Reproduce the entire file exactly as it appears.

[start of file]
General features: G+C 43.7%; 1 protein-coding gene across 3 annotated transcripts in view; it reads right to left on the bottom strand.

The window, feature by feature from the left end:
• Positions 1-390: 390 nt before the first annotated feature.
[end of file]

General features: G+C 43.7%; 1 protein-coding gene across 3 annotated transcripts in view; it reads right to left on the bottom strand.

The window, feature by feature from the left end:
• Positions 1-390: 390 nt before the first annotated feature.